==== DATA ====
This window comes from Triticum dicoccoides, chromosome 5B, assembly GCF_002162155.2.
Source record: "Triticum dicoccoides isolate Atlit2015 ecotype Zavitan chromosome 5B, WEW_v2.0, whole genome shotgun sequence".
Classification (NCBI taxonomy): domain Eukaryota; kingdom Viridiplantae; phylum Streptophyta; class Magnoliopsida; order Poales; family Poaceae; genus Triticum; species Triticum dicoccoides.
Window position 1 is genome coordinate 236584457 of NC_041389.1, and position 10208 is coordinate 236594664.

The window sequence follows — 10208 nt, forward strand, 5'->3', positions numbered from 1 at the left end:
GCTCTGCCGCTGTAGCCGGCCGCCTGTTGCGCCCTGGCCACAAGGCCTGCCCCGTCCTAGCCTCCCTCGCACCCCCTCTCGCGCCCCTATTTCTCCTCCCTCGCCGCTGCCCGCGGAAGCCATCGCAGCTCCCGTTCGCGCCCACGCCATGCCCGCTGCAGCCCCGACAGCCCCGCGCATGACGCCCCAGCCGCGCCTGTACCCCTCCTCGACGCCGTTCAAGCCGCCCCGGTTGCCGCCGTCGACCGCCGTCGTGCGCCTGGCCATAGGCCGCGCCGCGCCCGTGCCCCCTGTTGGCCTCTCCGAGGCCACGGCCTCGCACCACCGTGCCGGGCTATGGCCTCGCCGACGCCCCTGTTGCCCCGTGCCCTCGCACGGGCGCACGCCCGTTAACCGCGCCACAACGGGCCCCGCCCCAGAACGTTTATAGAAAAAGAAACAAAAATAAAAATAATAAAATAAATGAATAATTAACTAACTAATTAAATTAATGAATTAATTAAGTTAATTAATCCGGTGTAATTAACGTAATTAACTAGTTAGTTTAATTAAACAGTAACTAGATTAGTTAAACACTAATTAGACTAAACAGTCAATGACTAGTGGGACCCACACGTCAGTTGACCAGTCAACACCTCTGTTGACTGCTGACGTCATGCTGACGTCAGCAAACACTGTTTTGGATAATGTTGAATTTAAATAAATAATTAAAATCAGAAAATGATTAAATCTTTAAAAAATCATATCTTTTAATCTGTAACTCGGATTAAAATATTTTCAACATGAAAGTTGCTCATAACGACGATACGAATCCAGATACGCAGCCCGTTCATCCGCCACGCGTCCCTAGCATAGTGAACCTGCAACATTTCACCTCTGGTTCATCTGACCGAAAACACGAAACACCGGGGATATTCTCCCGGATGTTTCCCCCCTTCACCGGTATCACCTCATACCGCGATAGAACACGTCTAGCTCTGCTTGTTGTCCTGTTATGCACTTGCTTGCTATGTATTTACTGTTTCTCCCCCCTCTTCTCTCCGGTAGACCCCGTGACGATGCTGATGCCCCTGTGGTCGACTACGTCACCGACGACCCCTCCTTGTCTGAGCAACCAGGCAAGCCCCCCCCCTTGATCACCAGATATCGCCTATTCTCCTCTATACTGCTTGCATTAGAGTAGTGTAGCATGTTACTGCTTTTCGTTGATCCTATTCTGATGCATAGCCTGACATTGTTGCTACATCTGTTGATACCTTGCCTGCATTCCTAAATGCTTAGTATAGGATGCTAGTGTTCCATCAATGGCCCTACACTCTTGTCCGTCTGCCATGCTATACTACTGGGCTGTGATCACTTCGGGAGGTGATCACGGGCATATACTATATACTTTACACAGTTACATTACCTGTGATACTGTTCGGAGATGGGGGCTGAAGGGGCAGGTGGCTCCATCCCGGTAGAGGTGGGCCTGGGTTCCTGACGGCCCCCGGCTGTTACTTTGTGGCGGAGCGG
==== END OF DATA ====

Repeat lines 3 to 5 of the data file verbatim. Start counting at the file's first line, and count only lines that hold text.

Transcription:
Classification (NCBI taxonomy): domain Eukaryota; kingdom Viridiplantae; phylum Streptophyta; class Magnoliopsida; order Poales; family Poaceae; genus Triticum; species Triticum dicoccoides.
Window position 1 is genome coordinate 236584457 of NC_041389.1, and position 10208 is coordinate 236594664.

The window sequence follows — 10208 nt, forward strand, 5'->3', positions numbered from 1 at the left end: